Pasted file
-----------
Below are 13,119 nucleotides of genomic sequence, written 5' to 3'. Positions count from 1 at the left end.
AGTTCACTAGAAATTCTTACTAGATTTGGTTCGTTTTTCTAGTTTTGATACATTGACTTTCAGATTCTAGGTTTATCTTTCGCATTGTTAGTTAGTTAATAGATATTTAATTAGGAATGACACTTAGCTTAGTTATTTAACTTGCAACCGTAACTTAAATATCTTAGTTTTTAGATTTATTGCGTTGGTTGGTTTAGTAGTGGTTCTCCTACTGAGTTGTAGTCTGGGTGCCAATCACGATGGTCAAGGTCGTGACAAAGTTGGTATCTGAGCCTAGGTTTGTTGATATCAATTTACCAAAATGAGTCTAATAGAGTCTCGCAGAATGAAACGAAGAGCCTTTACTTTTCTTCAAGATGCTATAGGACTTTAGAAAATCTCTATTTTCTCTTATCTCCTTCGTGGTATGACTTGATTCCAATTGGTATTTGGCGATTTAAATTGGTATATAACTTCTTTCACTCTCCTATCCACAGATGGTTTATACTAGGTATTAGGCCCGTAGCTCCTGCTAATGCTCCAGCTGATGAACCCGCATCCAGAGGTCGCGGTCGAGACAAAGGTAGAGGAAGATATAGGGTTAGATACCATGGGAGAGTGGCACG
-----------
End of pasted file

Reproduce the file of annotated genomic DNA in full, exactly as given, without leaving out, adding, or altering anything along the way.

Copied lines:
Below are 13,119 nucleotides of genomic sequence, written 5' to 3'. Positions count from 1 at the left end.
AGTTCACTAGAAATTCTTACTAGATTTGGTTCGTTTTTCTAGTTTTGATACATTGACTTTCAGATTCTAGGTTTATCTTTCGCATTGTTAGTTAGTTAATAGATATTTAATTAGGAATGACACTTAGCTTAGTTATTTAACTTGCAACCGTAACTTAAATATCTTAGTTTTTAGATTTATTGCGTTGGTTGGTTTAGTAGTGGTTCTCCTACTGAGTTGTAGTCTGGGTGCCAATCACGATGGTCAAGGTCGTGACAAAGTTGGTATCTGAGCCTAGGTTTGTTGATATCAATTTACCAAAATGAGTCTAATAGAGTCTCGCAGAATGAAACGAAGAGCCTTTACTTTTCTTCAAGATGCTATAGGACTTTAGAAAATCTCTATTTTCTCTTATCTCCTTCGTGGTATGACTTGATTCCAATTGGTATTTGGCGATTTAAATTGGTATATAACTTCTTTCACTCTCCTATCCACAGATGGTTTATACTAGGTATTAGGCCCGTAGCTCCTGCTAATGCTCCAGCTGATGAACCCGCATCCAGAGGTCGCGGTCGAGACAAAGGTAGAGGAAGATATAGGGTTAGATACCATGGGAGAGTGGCACG